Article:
- Pio Marmaï plays Henri Renaud, our young moronic-but-charming hero (yeah yeah, we keep rooting for him to get the girl).
- Michael Lonsdale plays Cédric Rovère, the old director.
- Déborah François plays Gloria, the girl.
- The film within the film — the one that Cédric Rovère is shooting with his young band of actors — is inspired by L’Astrée, an ancient epic French novel that tells the story of two Forezian shepherds called Astrée and Céladon. 
So although fun and light on its feet, and with some rare but genuinely tender moments, Maestro is rather forgettable… Except that there’s one thing that elevates it to a certain level of poignancy: its genesis. Maestro was co-written by French actor Jocelyn Quivrin who died in a car accident in 2009 before he had the chance to start shooting it. He based the story on his encounter with Grand Director Éric Rohmer and their collaboration on the film Les Amours d’Astrée et de Céladon. So actually Henri Renaud isJocelyn Quivrin and Cédric Rovère is Eric Rohmer. As for Gloria, she’s based on French actress Alice Taglioni whom Quivrin met not on the set of Les Amours d’Astrée et de Céladon but on different film. They were still together at the time of Quivrin’s death in 2009. Rohmer died a few months later. Maestro is dedicated to both of them. 

[Seen @ Cinéma Gaumont Nantes, Nantes, Saturday 2 August 2014] Maestro (2014) by Léa Fazer
In a gist: Young struggling moronic-but-charming actor gets cast by the Grand Master of Arty Farty French Cinema to play the title role in his latest high-brow art film. Cut to a delightfully chaotic shoot due to the (very) low-budget nature of the film. On-set slapstick-ish and vaudevillesque comedy ensues. Oh and our hero falls in love with his co-star, of course — she’s beautiful but way too intellectual for him and oh-so condescending towards him. But fear not, she will give in, although I frankly didn’t give a flying fuck because the only relationship that mattered — the one at the centre of the film — is the friendship that the young moronic actor strikes with the old Master filmmaker.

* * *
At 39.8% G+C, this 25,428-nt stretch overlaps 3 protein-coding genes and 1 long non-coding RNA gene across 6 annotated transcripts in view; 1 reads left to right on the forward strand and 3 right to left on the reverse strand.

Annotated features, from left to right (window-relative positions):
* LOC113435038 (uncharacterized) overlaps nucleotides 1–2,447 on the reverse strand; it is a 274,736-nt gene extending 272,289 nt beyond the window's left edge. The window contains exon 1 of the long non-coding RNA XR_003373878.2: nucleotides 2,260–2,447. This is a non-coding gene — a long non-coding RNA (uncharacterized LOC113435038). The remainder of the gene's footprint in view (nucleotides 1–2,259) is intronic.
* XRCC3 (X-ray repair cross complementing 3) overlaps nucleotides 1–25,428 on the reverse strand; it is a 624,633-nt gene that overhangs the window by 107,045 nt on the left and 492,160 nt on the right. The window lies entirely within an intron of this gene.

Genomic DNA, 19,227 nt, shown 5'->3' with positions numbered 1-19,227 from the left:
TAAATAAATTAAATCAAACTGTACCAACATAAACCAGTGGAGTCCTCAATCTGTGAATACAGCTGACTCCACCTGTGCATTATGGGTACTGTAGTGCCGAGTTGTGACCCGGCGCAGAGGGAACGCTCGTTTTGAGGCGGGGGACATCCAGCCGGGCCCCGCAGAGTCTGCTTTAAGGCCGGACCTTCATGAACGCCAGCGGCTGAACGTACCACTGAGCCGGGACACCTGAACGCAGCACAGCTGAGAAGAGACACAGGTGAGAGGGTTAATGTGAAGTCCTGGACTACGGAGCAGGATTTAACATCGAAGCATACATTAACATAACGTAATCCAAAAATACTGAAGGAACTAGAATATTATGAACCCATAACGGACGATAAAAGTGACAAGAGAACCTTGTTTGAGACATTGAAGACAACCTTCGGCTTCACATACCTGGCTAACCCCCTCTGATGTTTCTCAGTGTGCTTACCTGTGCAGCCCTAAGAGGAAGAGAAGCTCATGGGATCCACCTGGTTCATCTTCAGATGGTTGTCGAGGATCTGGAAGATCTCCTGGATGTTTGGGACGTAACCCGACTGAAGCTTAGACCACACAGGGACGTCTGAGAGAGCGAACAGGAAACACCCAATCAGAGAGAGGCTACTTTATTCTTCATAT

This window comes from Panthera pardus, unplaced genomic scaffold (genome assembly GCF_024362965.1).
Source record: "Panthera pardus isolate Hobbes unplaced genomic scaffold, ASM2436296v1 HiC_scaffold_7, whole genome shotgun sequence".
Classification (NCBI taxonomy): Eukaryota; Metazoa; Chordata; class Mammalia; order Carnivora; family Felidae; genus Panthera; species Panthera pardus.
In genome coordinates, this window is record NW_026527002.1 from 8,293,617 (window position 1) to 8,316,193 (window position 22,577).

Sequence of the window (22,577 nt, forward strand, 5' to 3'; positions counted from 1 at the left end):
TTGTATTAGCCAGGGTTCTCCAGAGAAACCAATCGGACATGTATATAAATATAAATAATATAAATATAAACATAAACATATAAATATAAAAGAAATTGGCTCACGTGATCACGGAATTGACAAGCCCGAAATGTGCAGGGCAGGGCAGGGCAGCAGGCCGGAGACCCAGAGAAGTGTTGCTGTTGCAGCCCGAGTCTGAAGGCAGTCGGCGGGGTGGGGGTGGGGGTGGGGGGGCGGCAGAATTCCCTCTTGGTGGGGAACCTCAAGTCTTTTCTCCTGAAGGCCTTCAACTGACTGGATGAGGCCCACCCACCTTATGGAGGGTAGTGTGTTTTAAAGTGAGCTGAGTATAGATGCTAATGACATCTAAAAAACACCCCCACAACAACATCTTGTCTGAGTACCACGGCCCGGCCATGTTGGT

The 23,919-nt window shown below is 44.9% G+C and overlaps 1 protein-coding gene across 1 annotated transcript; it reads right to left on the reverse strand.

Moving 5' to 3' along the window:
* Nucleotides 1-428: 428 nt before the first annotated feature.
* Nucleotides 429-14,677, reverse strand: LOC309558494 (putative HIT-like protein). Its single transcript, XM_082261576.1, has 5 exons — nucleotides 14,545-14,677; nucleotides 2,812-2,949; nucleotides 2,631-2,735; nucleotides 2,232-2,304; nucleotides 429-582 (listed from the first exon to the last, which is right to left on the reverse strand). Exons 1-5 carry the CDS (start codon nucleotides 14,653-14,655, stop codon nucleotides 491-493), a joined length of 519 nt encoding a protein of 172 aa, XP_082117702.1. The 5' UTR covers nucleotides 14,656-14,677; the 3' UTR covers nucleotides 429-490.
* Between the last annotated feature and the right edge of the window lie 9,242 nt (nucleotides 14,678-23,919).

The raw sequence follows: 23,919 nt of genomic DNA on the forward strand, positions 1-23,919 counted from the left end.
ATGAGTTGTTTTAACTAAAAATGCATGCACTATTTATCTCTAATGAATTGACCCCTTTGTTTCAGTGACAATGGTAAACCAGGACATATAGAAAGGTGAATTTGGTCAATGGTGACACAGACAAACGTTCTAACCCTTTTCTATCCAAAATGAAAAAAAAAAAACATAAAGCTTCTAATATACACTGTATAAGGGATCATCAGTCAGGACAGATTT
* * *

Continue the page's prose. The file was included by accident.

- Pio Marmaï plays Henri Renaud, our young moronic-but-charming hero (yeah yeah, we keep rooting for him to get the girl).
- Michael Lonsdale plays Cédric Rovère, the old director.
- Déborah François plays Gloria, the girl.
- The film within the film — the one that Cédric Rovère is shooting with his young band of actors — is inspired by L’Astrée, an ancient epic French novel that tells the story of two Forezian shepherds called Astrée and Céladon. 
So although fun and light on its feet, and with some rare but genuinely tender moments, Maestro is rather forgettable… Except that there’s one thing that elevates it to a certain level of poignancy: its genesis. Maestro was co-written by French actor Jocelyn Quivrin who died in a car accident in 2009 before he had the chance to start shooting it. He based the story on his encounter with Grand Director Éric Rohmer and their collaboration on the film Les Amours d’Astrée et de Céladon. So actually Henri Renaud isJocelyn Quivrin and Cédric Rovère is Eric Rohmer. As for Gloria, she’s based on French actress Alice Taglioni whom Quivrin met not on the set of Les Amours d’Astrée et de Céladon but on different film. They were still together at the time of Quivrin’s death in 2009. Rohmer died a few months later. Maestro is dedicated to both of them. 

[Seen @ Cinéma Gaumont Nantes, Nantes, Saturday 2 August 2014] Maestro (2014) by Léa Fazer
In a gist: Young struggling moronic-but-charming actor gets cast by the Grand Master of Arty Farty French Cinema to play the title role in his latest high-brow art film. Cut to a delightfully chaotic shoot due to the (very) low-budget nature of the film. On-set slapstick-ish and vaudevillesque comedy ensues. Oh and our hero falls in love with his co-star, of course — she’s beautiful but way too intellectual for him and oh-so condescending towards him. But fear not, she will give in, although I frankly didn’t give a flying fuck because the only relationship that mattered — the one at the centre of the film — is the friendship that the young moronic actor strikes with the old Master filmmaker. 
- Pio Marmaï plays Henri Renaud, our young moronic-but-charming hero (yeah yeah, we keep rooting for him to get the girl).
- Michael Lonsdale plays Cédric Rovère, the old director.
- Déborah François plays Gloria, the girl.
- The film within the film — the one that Cédric Rovère is shooting with his young band of actors — is inspired by L’Astrée, an ancient epic French novel that tells the story of two Forezian shepherds called Astrée and Céladon.